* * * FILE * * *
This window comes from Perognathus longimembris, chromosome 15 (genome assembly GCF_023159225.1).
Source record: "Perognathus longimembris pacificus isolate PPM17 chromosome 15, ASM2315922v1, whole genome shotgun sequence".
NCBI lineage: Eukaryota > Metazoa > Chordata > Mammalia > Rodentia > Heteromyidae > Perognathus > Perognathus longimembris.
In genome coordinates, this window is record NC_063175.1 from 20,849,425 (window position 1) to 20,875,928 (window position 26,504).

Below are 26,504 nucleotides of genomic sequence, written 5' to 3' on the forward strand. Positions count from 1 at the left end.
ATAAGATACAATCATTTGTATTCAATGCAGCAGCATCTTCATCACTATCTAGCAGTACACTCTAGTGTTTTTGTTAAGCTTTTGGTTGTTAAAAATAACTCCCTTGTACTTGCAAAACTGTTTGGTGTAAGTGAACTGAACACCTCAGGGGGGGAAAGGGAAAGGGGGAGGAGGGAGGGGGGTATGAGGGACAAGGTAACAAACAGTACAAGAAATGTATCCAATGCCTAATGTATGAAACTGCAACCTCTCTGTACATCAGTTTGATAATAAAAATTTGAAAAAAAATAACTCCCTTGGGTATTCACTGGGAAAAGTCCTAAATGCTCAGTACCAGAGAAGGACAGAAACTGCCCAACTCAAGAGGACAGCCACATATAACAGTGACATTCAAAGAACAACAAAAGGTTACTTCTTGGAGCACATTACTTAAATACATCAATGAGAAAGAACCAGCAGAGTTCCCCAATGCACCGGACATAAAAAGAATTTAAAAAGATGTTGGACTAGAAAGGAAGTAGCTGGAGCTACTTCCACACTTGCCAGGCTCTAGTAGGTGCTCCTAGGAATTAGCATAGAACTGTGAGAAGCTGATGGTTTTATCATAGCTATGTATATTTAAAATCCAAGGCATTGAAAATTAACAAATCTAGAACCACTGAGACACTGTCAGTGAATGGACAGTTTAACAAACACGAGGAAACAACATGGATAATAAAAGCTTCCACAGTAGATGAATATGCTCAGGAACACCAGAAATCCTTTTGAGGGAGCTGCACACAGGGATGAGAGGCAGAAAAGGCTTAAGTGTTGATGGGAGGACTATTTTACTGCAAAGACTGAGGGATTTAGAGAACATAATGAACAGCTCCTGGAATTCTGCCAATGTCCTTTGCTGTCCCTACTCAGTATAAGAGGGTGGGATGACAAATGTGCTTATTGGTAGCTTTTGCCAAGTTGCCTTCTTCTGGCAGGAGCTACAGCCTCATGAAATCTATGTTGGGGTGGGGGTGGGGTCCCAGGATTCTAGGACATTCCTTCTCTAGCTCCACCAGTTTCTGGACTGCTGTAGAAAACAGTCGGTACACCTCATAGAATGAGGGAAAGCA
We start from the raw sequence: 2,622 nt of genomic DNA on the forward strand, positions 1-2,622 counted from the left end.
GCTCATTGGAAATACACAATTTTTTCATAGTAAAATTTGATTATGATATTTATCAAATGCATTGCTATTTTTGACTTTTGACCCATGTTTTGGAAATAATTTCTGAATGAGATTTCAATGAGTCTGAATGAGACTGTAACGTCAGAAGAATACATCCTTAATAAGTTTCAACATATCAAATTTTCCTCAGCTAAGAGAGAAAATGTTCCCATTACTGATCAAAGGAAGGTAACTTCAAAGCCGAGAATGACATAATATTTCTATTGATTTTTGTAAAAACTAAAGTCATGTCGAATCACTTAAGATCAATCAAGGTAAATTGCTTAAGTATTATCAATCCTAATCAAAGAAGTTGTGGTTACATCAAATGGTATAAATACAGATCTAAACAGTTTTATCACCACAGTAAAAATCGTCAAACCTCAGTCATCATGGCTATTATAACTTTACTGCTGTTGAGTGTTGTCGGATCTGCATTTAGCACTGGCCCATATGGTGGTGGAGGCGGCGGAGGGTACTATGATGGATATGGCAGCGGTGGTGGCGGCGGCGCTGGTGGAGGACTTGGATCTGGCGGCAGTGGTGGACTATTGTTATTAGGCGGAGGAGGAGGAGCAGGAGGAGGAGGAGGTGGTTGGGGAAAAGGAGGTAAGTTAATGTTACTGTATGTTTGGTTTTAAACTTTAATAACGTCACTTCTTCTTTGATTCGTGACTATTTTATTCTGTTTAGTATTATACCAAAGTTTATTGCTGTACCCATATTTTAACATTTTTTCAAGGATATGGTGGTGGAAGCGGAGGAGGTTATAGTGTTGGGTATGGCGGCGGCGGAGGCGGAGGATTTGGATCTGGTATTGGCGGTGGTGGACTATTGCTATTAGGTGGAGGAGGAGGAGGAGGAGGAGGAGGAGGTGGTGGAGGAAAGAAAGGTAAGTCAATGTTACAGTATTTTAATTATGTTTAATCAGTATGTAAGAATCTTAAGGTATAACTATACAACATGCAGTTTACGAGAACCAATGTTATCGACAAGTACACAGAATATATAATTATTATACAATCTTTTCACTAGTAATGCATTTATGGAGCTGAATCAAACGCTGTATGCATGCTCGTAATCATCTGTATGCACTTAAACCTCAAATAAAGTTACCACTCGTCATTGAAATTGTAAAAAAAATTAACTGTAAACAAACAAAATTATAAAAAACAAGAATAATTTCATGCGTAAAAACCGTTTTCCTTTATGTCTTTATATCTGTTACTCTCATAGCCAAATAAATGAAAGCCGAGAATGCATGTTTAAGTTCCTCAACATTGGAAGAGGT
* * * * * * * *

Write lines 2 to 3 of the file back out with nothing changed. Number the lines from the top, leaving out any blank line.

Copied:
Source record: "Perognathus longimembris pacificus isolate PPM17 chromosome 15, ASM2315922v1, whole genome shotgun sequence".
NCBI lineage: Eukaryota > Metazoa > Chordata > Mammalia > Rodentia > Heteromyidae > Perognathus > Perognathus longimembris.